Fate of the adult revision spinal deformity patient; a single institution experience

Michael P. Kelly, Lawrence G. Lenke, Keith H. Bridwell, Rashmi Agarwal, Jakub Godzik, Linda Koester

Research output: Contribution to journalArticlepeer-review

35 Scopus citations

Abstract

Study Design. Retrospective case series. Objective. The aim of this study was to determine the revision rates for all revision spinal deformity (SD) surgical procedures performed at a single center and to investigate the changes in measures of HRQL in these patients. Summary of Background Data. Reported revision rates for primary adult spinal fusion surgical procedures have been in the range of 9% to 45%, but to our knowledge, the revision rate after revision SD surgery has not been reported. The reported improvements in health-related quality of life measures after revision SD surgery have also been quite modest. Methods. Four hundred fifty-five consecutive adult revision SD surgical procedures (1995-2008) were identified and the records were reviewed to determine the reason for and timing to any additional operation(s). Scoliosis Research Society (SRS) Outcome scores were recorded at the fi rst visit and at planned follow-up visits. Results. Ninety-four of 455 patients underwent further surgical procedures for a revision rate of 21%. Two-year follow-up was available for 74 (78%) of these patients (mean follow-up, 6.0 yr; range, 2.4-12.6; sex: F = 61, M = 13; mean age, 53 yr; range, 21-78). The most common causes of revision surgery were pseudarthrosis (N = 23, 31%), implant prominence/pain (N = 15, 20%), adjacent segment disease (N = 14, 19%), and infection (N = 10, 14%). Twenty-fi ve (27%) patients underwent more than one revision procedure. SRS outcome scores were available for 50 (68%) patients, at an average follow-up of 4.9 years (range, 2-11.4). The mean improvements in the SRS outcome measures were as follows: pain, 0.74 ( P < 0.001); self-image, 0.8 ( P < 0.001); function, 0.5 ( P < 0.001); satisfaction, 1.2 ( P < 0.001); and mental health, 0.3 ( P = 0.012). Conclusion. The rate of revision after revision SD surgery was 21%, most commonly due to pseudarthrosis, adjacent segment disease, infection, and implant prominence/pain. However, significant improvements in SRS outcome scores were still observed in those patients requiring additional revision procedures.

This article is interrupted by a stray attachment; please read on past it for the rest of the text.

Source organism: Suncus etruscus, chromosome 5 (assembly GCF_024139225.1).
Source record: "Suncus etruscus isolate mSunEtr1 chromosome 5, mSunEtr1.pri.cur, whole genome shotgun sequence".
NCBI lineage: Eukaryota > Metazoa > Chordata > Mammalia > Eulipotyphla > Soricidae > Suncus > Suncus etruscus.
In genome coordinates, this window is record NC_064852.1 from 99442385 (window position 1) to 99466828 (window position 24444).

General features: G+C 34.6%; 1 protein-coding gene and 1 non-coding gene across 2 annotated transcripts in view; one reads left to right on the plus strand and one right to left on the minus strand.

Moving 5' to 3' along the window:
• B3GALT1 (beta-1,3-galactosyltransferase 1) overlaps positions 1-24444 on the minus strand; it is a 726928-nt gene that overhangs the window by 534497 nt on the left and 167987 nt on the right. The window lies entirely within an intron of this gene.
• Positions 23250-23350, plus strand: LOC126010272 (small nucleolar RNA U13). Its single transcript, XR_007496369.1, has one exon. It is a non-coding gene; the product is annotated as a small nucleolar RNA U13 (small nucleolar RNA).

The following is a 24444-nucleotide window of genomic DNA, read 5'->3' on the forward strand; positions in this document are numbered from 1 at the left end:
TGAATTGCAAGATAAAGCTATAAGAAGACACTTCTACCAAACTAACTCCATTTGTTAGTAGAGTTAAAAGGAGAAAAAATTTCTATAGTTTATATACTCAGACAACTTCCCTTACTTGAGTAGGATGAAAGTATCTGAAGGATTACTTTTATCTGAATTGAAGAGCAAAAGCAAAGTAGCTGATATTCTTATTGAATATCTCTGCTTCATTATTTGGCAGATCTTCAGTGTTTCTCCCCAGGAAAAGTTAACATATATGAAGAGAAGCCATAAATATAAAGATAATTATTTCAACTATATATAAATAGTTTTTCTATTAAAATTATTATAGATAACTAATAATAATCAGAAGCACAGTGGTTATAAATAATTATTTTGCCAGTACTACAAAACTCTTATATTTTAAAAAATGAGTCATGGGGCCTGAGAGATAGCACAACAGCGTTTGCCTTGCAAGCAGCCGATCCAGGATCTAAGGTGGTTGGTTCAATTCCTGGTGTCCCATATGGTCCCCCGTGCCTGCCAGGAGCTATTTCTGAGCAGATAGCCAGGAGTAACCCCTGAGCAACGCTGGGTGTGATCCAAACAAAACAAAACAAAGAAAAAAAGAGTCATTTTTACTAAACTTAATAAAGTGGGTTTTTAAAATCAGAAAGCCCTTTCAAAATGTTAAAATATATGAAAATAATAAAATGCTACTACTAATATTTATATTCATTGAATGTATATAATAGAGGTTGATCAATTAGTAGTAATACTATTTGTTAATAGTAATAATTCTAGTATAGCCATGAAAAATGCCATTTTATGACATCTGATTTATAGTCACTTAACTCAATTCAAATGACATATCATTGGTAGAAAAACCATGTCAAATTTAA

Original languageEnglish
Pages (from-to)E1196-E1200
JournalSpine
Volume38
Issue number19
DOIs
StatePublished - Sep 2013

Keywords

  • Adult revision spinal deformity
  • HRQL
  • Outcomes

Fingerprint

Dive into the research topics of 'Fate of the adult revision spinal deformity patient; a single institution experience'. Together they form a unique fingerprint.

Cite this